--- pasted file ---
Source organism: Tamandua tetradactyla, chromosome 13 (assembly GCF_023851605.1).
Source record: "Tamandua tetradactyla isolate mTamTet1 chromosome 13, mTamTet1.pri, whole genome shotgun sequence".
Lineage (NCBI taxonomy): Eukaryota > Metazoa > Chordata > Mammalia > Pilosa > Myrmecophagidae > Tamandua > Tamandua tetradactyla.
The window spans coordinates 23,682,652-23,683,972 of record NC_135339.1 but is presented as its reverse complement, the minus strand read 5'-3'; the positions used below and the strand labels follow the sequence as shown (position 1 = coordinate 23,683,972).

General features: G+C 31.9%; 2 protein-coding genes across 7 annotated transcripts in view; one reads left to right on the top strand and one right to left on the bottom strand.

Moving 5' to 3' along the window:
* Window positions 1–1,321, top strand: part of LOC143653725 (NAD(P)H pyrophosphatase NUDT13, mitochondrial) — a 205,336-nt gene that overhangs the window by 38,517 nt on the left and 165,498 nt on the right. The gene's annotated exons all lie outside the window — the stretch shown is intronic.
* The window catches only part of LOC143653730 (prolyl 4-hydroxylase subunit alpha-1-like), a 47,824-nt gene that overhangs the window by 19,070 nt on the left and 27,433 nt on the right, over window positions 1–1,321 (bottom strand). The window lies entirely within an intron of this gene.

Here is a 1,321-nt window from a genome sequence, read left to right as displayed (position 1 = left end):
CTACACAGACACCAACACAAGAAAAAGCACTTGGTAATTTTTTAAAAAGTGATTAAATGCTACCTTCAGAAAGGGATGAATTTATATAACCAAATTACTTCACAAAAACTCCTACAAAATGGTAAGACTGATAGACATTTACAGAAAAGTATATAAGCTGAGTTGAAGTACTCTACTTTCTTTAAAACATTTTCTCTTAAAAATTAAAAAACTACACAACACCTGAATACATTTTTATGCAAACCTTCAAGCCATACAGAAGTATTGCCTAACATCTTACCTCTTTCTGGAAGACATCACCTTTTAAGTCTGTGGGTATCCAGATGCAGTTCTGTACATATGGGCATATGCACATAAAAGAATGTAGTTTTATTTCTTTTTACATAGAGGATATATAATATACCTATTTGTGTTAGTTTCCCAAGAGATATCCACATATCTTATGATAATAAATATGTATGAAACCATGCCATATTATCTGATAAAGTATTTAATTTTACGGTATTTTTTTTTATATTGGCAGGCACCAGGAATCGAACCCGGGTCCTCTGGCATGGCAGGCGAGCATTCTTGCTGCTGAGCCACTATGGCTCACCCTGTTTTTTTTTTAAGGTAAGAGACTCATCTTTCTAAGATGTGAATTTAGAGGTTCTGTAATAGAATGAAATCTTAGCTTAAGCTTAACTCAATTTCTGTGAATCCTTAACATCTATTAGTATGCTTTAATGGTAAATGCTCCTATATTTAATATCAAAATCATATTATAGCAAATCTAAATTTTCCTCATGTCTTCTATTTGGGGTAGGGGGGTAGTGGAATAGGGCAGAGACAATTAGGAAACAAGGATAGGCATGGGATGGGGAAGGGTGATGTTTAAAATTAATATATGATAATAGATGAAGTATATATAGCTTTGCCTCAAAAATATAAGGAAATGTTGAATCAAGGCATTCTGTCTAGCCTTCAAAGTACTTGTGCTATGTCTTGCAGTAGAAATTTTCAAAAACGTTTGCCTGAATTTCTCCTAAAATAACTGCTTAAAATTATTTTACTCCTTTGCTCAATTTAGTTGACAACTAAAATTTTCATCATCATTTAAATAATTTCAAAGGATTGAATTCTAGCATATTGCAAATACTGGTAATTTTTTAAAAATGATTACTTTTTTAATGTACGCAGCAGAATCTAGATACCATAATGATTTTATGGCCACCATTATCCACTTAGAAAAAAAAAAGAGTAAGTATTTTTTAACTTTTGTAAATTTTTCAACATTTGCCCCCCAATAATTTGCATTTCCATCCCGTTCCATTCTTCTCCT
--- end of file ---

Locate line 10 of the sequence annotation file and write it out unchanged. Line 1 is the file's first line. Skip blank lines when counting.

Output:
CTACACAGACACCAACACAAGAAAAAGCACTTGGTAATTTTTTAAAAAGTGATTAAATGCTACCTTCAGAAAGGGATGAATTTATATAACCAAATTACTTCACAAAAACTCCTACAAAATGGTAAGACTGATAGACATTTACAGAAAAGTATATAAGCTGAGTTGAAGTACTCTACTTTCTTTAAAACATTTTCTCTTAAAAATTAAAAAACTACACAACACCTGAATACATTTTTATGCAAACCTTCAAGCCATACAGAAGTATTGCCTAACATCTTACCTCTTTCTGGAAGACATCACCTTTTAAGTCTGTGGGTATCCAGATGCAGTTCTGTACATATGGGCATATGCACATAAAAGAATGTAGTTTTATTTCTTTTTACATAGAGGATATATAATATACCTATTTGTGTTAGTTTCCCAAGAGATATCCACATATCTTATGATAATAAATATGTATGAAACCATGCCATATTATCTGATAAAGTATTTAATTTTACGGTATTTTTTTTTATATTGGCAGGCACCAGGAATCGAACCCGGGTCCTCTGGCATGGCAGGCGAGCATTCTTGCTGCTGAGCCACTATGGCTCACCCTGTTTTTTTTTTAAGGTAAGAGACTCATCTTTCTAAGATGTGAATTTAGAGGTTCTGTAATAGAATGAAATCTTAGCTTAAGCTTAACTCAATTTCTGTGAATCCTTAACATCTATTAGTATGCTTTAATGGTAAATGCTCCTATATTTAATATCAAAATCATATTATAGCAAATCTAAATTTTCCTCATGTCTTCTATTTGGGGTAGGGGGGTAGTGGAATAGGGCAGAGACAATTAGGAAACAAGGATAGGCATGGGATGGGGAAGGGTGATGTTTAAAATTAATATATGATAATAGATGAAGTATATATAGCTTTGCCTCAAAAATATAAGGAAATGTTGAATCAAGGCATTCTGTCTAGCCTTCAAAGTACTTGTGCTATGTCTTGCAGTAGAAATTTTCAAAAACGTTTGCCTGAATTTCTCCTAAAATAACTGCTTAAAATTATTTTACTCCTTTGCTCAATTTAGTTGACAACTAAAATTTTCATCATCATTTAAATAATTTCAAAGGATTGAATTCTAGCATATTGCAAATACTGGTAATTTTTTAAAAATGATTACTTTTTTAATGTACGCAGCAGAATCTAGATACCATAATGATTTTATGGCCACCATTATCCACTTAGAAAAAAAAAAGAGTAAGTATTTTTTAACTTTTGTAAATTTTTCAACATTTGCCCCCCAATAATTTGCATTTCCATCCCGTTCCATTCTTCTCCT